The shutdown cost the economy $24 billion in growth. It showed the nation the incompetence of House GOP leadership. It exposed the civil war in the Senate. The country saw that the party was craven, dysfunctional, agenda-free and not merely incapable of governing, but uninterested in it. After the shutdown, the share of voters identifying themselves as Republican dropped to 25 percent in Gallup polling, the lowest level in 25 years, and polls showed Democrats might have a shot at taking back the House.
But a year later, Republicans are in no danger of losing the House and have a better than even chance to take back the Senate. Even at the time, it was clear that a feckless, frenetic media -- which immediately went on to treat Obamacare web site glitches as just as catastrophic as the GOP’s shutdown debacle -- would let the party off the hook. Yet so have voters. The Republican base is more than content to have its leaders do nothing but block and sabotage Obama. And the Democratic base still disproportionately sits out the midterms, which lets the obstructionists dominate the agenda.
Seib holds out hope that a GOP Senate might be able to deliver on immigration reform. Continued Beltway optimism about that prospect is delusional. Given that the Senate already passed a (slightly bipartisan) bill, GOP control won’t change anything. Sadly, even the president fell for the fiction that the House would eventually take up the issue for far too long, postponing executive action on deferring deportations so that he couldn’t do it before the midterms – and now there’s worry about depressed Latino 2014 turnout as a result. Let’s hope nobody in the White House falls for that again.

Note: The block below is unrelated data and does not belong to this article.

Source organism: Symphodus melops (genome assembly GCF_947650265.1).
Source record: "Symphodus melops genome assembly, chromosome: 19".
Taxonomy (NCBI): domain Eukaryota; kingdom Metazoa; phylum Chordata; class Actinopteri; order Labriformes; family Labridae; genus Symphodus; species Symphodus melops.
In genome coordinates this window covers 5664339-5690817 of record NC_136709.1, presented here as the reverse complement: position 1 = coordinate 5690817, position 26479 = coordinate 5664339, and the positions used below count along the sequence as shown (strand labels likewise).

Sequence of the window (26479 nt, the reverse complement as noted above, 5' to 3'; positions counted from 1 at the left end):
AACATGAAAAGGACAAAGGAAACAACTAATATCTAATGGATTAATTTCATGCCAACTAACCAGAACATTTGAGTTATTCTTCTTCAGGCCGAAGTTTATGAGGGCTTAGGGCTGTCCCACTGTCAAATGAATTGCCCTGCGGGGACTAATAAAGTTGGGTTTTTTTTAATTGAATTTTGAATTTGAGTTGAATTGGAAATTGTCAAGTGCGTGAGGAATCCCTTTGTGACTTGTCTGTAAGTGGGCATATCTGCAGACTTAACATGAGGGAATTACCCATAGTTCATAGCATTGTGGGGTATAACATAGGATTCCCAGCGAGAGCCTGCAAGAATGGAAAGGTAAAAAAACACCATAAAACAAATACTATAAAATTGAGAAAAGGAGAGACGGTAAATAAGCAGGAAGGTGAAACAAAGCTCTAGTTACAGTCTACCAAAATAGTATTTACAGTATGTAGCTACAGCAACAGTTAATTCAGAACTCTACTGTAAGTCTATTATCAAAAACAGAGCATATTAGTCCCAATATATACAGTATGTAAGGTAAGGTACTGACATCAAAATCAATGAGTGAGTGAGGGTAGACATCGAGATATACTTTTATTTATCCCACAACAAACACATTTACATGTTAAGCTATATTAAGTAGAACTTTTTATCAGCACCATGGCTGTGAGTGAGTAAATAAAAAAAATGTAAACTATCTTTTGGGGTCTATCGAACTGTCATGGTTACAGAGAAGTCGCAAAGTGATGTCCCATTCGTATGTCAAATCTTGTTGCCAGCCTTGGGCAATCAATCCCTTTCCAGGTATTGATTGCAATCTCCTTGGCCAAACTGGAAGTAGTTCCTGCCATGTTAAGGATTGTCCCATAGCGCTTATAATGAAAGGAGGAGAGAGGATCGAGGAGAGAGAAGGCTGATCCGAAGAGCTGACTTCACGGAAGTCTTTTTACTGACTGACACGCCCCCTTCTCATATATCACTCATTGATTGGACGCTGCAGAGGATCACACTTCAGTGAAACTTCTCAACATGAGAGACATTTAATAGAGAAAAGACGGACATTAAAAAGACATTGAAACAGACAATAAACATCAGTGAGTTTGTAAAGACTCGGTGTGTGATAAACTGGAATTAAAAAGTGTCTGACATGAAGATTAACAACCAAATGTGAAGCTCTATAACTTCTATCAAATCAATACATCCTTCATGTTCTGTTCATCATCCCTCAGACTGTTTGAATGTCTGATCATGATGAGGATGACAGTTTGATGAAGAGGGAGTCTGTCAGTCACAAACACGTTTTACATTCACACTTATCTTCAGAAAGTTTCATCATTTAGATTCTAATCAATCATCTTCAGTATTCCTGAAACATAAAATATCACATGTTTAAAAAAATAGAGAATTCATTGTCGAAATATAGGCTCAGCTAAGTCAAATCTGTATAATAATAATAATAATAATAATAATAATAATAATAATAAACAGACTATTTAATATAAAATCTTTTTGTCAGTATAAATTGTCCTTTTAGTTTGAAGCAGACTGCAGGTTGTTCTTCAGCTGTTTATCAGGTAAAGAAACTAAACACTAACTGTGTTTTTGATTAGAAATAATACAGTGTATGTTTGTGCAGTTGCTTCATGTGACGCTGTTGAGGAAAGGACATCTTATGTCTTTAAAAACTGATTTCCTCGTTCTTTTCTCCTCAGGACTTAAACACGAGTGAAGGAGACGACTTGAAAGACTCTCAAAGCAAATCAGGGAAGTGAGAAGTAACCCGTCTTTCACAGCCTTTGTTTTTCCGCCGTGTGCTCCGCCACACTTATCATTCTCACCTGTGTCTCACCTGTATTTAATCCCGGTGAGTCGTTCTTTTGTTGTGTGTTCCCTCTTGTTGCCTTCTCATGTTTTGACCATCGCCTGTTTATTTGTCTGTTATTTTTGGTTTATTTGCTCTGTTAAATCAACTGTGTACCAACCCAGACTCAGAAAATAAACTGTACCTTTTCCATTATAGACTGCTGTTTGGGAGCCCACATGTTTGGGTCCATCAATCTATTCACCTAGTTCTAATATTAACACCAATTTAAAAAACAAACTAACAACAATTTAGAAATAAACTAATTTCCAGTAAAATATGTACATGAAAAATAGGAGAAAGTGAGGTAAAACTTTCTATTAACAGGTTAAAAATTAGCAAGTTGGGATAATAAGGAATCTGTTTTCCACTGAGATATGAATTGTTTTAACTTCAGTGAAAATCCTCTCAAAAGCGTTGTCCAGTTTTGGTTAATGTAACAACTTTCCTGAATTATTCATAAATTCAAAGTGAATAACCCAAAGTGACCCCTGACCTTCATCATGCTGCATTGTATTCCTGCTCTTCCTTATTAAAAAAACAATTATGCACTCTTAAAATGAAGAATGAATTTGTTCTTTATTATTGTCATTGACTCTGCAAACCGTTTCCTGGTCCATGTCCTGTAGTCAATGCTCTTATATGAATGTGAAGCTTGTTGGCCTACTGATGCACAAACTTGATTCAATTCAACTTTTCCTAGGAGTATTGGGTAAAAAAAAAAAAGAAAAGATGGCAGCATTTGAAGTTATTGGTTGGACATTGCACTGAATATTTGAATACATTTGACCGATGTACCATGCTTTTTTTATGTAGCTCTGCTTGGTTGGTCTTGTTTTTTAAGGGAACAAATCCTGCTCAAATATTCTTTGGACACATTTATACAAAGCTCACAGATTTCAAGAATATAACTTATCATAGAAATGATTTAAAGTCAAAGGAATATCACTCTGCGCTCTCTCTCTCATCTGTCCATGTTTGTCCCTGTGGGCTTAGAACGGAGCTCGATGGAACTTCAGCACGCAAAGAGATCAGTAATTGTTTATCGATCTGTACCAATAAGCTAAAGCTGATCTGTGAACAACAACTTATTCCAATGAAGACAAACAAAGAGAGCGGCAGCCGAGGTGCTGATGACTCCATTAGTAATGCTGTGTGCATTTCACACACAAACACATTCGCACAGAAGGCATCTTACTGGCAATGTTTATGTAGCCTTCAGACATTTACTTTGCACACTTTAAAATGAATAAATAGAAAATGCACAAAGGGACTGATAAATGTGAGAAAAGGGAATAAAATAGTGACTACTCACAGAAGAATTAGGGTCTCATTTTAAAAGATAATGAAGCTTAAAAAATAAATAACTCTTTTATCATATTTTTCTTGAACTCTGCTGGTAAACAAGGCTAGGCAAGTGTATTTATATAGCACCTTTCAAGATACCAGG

Scher takes special comfort from the fact that 2016 looms, giving the GOP “the opportunity to work out its dysfunctional family issues under the white-hot spotlight of a presidential campaign.” There’s no doubt 2016 will be much better for Democrats. The base turns out for presidential elections, and the Senate map that year will be as tough on Republicans as it is in 2014 on Democrats, forcing the GOP to defend more seats and offering their rivals more pickups. All of that is a given.
But even a 2016 rout is unlikely to force Republicans to focus on a policy agenda and commit to governing again. All they have to do is thwart the plans of President Hillary Clinton, or whomever, and reap the rewards two years later.
Until the Democrats’ structural disadvantage in voter turnout is corrected, American politics is an endless feedback loop of futility: little or no policy change leads to a discouraged electorate, which ensures little or no policy change, which guarantees more voter apathy. Democrats may yet keep the Senate, and if they do it will come down to greater grassroots and national emphasis on turning out unmarried women voters (more on that later this week). But if they don’t, there will be no silver lining.
Sure, it will be entertaining to watch de facto House Speaker Ted Cruz make life even more miserable for Senate Minority Leader Mitch McConnell. It’s a given that the 2016 Republican primary race will be as big a freak show as 2012 (and maybe even with Mitt Romney again too!) But this optimist no longer believes the GOP will pay any lasting price for more cartoonish dysfunction. But the rest of us will, for a long time.